I was wondering if, for the sake of testing, it was a good idea to do very small batches of beer. I almost always see batches of 5, 6 gallons. I would like to make tests, and I don't want them to take 46 bottles of 500ml! :)

I wanted to know what are the possible bad things about brewing small quantities of beer. And by small I mean down to 1 gallon.

I read once that bigger batches are better. If this is true, could anyone explain why it is?

Thanks a lot!

  • Your question is sort of already answered here, but I will elaborate on my experience in the answers. Commented Oct 31, 2013 at 3:48
  • I just did my first small batch and the point about the higher evaporation rate is right on. Next time I'll have to adjust a bit.
    – Frank Wood
    Commented Dec 2, 2015 at 15:56

1 Answer 1


I have been brewing 1-gallon batches at home, and 5-gallon batches at a friend's house, so I have some knowledge on this point. To me, these are the pros and cons with small batches:


  • My spaghetti pot is large enough to do a full boil.
  • It takes very little room, all of my equipment stores in a small plastic bin, and I can easily ferment anywhere in my house that is my desired temperature.
  • I can do full boils on my kitchen stove.
  • Boil times on one-gallon recipe kits are only 45 min.
  • I never have to make a starter.
  • It will be easy and cheap for me to experiment with all-grain ("mini-mash"), using my spaghetti pot and colander, or my $10 2-gallon beverage cooler with a small paint-strainer bag, for mashing.
  • I have the option to do a partial boil 2- or 3-gallon batch, split it between jugs, and experiment with different yeasts, fermenting temperatures, different dry hopping or spices, etc.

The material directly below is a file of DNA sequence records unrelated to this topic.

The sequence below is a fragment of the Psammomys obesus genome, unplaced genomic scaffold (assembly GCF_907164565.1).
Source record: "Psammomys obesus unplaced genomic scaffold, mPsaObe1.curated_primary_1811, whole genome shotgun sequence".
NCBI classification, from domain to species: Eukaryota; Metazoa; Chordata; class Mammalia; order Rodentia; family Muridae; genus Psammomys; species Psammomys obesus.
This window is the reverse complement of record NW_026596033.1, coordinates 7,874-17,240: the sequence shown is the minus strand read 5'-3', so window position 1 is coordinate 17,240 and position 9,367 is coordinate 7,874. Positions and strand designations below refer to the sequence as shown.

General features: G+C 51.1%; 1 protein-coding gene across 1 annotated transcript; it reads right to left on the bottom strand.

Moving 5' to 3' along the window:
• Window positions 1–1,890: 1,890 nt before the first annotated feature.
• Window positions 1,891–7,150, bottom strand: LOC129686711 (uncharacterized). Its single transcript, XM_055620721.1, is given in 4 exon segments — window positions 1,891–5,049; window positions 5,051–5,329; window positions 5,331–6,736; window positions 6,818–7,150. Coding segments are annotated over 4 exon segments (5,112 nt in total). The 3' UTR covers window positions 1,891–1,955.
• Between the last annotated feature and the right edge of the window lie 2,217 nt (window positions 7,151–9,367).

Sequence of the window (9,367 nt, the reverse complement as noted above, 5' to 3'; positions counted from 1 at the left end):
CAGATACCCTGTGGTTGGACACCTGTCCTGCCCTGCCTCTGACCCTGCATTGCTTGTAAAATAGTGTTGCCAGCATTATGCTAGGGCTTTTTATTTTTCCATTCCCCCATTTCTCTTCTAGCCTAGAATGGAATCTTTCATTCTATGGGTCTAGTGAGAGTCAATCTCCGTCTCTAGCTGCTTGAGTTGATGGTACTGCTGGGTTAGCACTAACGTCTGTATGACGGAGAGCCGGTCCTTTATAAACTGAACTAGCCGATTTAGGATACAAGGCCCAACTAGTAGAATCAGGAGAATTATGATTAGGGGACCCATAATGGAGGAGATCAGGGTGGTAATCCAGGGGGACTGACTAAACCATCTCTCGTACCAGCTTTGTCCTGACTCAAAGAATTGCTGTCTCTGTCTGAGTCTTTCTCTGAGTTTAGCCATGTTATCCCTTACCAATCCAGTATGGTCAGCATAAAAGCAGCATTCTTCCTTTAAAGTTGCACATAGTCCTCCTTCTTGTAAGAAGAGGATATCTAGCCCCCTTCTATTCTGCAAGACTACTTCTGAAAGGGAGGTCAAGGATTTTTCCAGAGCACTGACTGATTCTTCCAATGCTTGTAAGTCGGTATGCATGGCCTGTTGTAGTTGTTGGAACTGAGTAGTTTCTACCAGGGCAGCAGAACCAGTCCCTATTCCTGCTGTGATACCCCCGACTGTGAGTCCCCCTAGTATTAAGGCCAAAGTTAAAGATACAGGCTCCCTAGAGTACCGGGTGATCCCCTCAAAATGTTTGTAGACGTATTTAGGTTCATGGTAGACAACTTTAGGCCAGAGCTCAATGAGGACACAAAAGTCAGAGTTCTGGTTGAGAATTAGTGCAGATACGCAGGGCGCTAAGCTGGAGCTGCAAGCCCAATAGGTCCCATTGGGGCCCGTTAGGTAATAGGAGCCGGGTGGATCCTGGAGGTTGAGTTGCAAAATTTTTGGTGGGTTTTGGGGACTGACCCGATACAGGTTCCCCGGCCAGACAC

• Bottling is quick.
  • I can chill in an ice bath in my kitchen sink in 5-10 minutes.
  • Cleaning 1-gal. equipment is easy because it is small and light.
  • I am not stuck drinking 48-52 bottles of my lesser product.


  • It takes almost the same amount of work and time to make as a 5-gallon batch.
  • It is harder to find 1-gallon recipe kits, and the selection less diverse. Northern Brewer has a good selection of extract kits. Midwest Supplies has a few all-grain kits (Micro Bru), and Brooklyn Brew Shop has a decent selection.
  • Fermenting in 1-gallon jugs, there is little head space, so I lose about a bottle through the blowoff tube.
  • The yield is only about eight 12-oz. bottles, so after sharing I will end up with around four bottles.
  • There is not enough beer to sample as it ages.
  • It seems like evaporation loss during boil is higher.
  • The batch is too small to take a hydrometer reading, unless you don't mind either losing 10-12% of your beer per sample or dumping the sample tube contents back into the rest of the beer (use great sanitizing processes!) So I invested in a refractometer.
  • It is not cost-efficient to use liquid yeast, so I am limited to dry yeasts (not that this is a problem for the basic styles that I have brewed or plan to brew in the near future).
  • Swings in indoor temperature affect a 1-gal. jug a lot quicker (probably due to lower thermal mass, and greater surface area/volume ratio).
  • Mixing small batches of Star-San requires a syringe.
  • I am not going to be kegging 1-gallon batches (although some people have been kegging in 1.5L mini-kegs).

Note: I bought 5-gal. equipment and propane burner this week, and have a larger kettle, and am considering brewing primarily 5-gal. batches due to the yield issue. The guys on Basic Brewing Radio/Video do a lot of experimentation using 1-gallon batches, so you may wish to check out their archives. Also check out this article they wrote in BYO magazine.

  • Great list of pros and cons! Thanks! Considering I'm doing all-grain, I shouldn't have trouble finding well-sized recipes :) So there's no such thing as having a lesser quality product with smaller batches? Commented Oct 31, 2013 at 12:40
  • 1
    I do all-grain 1-gallon batches, and I would not say that my product is of a lesser quality at all.
    – object88
    Commented Oct 31, 2013 at 16:13
  • I brew 2 gallon batches every once in a while (all-grain BIAB), sometimes as a small test batch or just to scratch the brewing itch. These often end up in a 5L keg, which fits in my fridge. I recommend the book "Beer Craft"; it's an intro-to-homebrewing type book but the recipes and techniques are for 1 gallon batches and small apartment brewing. amazon.com/Beer-Craft-Simple-Guide-Making/dp/1605291331 Commented Oct 31, 2013 at 20:43

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